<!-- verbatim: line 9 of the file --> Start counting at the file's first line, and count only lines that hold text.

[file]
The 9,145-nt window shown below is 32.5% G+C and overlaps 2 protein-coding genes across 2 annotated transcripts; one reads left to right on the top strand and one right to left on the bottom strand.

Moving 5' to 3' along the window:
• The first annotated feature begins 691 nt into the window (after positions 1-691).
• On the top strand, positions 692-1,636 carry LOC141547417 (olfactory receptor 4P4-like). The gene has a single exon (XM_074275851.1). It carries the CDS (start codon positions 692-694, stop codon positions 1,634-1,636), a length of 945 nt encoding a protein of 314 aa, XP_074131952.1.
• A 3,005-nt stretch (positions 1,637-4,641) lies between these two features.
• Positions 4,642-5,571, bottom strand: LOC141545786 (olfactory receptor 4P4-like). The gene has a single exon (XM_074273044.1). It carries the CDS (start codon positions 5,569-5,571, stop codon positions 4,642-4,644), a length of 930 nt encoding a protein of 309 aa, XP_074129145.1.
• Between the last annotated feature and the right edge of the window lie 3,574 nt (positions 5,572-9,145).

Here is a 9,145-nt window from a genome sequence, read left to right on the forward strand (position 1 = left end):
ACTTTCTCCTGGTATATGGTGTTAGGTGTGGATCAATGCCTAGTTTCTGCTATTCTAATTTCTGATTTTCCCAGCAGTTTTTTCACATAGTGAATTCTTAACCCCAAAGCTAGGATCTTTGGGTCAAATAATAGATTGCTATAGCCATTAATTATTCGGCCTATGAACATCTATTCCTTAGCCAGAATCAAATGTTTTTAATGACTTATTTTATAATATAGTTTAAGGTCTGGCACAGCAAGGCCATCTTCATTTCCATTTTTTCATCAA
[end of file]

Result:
ACTTTCTCCTGGTATATGGTGTTAGGTGTGGATCAATGCCTAGTTTCTGCTATTCTAATTTCTGATTTTCCCAGCAGTTTTTTCACATAGTGAATTCTTAACCCCAAAGCTAGGATCTTTGGGTCAAATAATAGATTGCTATAGCCATTAATTATTCGGCCTATGAACATCTATTCCTTAGCCAGAATCAAATGTTTTTAATGACTTATTTTATAATATAGTTTAAGGTCTGGCACAGCAAGGCCATCTTCATTTCCATTTTTTCATCAA